The public outpouring in support of these scientists — who often work for modest salaries and generate considerable public good for years and decades following the completion of their work — was tremendous. 610 demonstrations blanketed not just the U.S. but scores of countries and hundreds of cities around the world. Washington, New York, Sydney, London, Denver, L.A. and even Antarctica got involved. Never before in modern history has such an amazing show of support for scientific endeavors by climate scientists and others occurred.

Broadcast Media’s Increasingly Irresponsible Coverage — Or Lack Thereof

And though print media outlets like The Guardian, The New York Times, and The Washington Post provided almost continuous coverage of this historic event, television broadcast news media on Sunday morning following the protest was deafeningly silent. According to Media Matters:

Sunday news shows generally ignored the events that attracted hundreds of thousands of protesters. ABC’s This Week, CBS’ Face the Nation, and NBC’s Meet the Press failed to mention the March for Science at all, according to a Media Matters review. CNN’s State of the Union only had a brief headline about the demonstrations, and Fox Broadcasting Co.’s Fox News Sunday only dedicated about one and a half minutes to the story.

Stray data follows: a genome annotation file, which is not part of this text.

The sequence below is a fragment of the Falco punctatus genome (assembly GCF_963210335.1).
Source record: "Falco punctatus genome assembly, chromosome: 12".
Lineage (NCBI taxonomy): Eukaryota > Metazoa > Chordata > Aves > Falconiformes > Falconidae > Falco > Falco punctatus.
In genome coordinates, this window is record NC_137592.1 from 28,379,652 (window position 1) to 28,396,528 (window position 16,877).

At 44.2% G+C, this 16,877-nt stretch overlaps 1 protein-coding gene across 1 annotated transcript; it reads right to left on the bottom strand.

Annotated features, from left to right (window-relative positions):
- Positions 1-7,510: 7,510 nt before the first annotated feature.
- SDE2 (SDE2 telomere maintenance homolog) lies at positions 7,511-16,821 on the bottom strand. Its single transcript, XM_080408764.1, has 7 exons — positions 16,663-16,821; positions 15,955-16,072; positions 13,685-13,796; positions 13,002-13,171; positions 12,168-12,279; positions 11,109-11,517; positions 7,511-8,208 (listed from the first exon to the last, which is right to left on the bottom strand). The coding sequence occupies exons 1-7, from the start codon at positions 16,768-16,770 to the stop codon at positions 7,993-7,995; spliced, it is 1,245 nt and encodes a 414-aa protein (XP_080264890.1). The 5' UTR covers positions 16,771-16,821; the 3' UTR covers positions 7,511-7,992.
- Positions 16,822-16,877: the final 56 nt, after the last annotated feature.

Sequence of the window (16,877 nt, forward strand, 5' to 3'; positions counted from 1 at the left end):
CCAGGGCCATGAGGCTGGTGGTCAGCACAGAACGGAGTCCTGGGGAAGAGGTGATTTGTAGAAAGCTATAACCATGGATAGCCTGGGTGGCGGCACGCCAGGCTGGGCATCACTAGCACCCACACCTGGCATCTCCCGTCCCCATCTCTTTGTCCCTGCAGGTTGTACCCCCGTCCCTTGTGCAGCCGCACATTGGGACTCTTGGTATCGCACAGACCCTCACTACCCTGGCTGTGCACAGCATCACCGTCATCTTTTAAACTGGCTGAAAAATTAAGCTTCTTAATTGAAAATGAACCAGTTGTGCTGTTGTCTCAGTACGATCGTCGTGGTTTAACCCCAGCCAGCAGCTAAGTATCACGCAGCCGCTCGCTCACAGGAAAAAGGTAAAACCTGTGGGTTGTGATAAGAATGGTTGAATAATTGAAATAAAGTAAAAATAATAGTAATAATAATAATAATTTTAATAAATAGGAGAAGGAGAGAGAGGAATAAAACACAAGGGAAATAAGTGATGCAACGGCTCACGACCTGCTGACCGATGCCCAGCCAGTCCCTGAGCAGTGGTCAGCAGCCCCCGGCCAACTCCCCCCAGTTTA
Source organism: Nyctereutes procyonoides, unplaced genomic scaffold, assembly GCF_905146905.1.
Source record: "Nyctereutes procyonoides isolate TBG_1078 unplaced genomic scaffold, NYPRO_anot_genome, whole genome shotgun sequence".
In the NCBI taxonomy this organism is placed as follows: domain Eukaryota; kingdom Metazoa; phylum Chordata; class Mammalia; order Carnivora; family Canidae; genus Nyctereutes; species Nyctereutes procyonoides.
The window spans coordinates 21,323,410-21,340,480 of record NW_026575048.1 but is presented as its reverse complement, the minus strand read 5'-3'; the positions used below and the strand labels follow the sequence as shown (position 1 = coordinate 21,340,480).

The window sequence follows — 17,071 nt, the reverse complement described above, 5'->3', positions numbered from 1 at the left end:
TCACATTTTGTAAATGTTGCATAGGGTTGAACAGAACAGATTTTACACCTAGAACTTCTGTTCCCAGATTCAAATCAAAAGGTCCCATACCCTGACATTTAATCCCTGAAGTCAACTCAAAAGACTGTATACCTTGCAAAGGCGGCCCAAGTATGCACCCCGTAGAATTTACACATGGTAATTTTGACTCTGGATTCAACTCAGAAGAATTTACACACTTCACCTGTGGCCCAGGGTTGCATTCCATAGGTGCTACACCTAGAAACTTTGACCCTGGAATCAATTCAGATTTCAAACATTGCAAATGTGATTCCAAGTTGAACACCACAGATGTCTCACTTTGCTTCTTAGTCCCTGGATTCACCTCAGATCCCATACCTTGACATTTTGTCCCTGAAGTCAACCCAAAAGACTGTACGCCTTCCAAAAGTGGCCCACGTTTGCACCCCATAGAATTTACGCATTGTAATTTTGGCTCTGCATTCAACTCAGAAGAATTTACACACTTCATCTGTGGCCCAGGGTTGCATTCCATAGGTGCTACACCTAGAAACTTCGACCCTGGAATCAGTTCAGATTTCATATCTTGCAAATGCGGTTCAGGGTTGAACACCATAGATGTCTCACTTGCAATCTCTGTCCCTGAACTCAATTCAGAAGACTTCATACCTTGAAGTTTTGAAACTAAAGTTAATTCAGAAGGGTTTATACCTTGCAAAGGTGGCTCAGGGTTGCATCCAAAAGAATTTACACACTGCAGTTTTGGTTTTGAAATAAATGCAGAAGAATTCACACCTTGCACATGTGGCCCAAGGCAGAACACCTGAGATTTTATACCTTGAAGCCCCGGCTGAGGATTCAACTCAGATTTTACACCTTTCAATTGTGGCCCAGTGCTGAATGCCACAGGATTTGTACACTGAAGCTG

Such failure to cover follows a long-running pattern of apparently oblivious or even anti-science-based activity in TV news media. For example, the Presidential debates hosted by big TV networks included zero questions on the key scientific issue of climate change. Broadcast media sources often host climate change deniers — giving quackery, politicization, and long-disproven claims equal time to actual established science. Meanwhile, TV coverage of climate change-related science and events has plummeted even as climate change-related impacts have steadily worsened. At a time when the Earth is the warmest it has ever been since the dawn of human civilization (and probably in at least 115,000 years), when ice caps are melting, seas are rising, the Great Barrier Reef is dying, crops are endangered and cities like Miami are slowly succumbing to the rising tides, such a dearth of coverage is both unconscionable and amoral.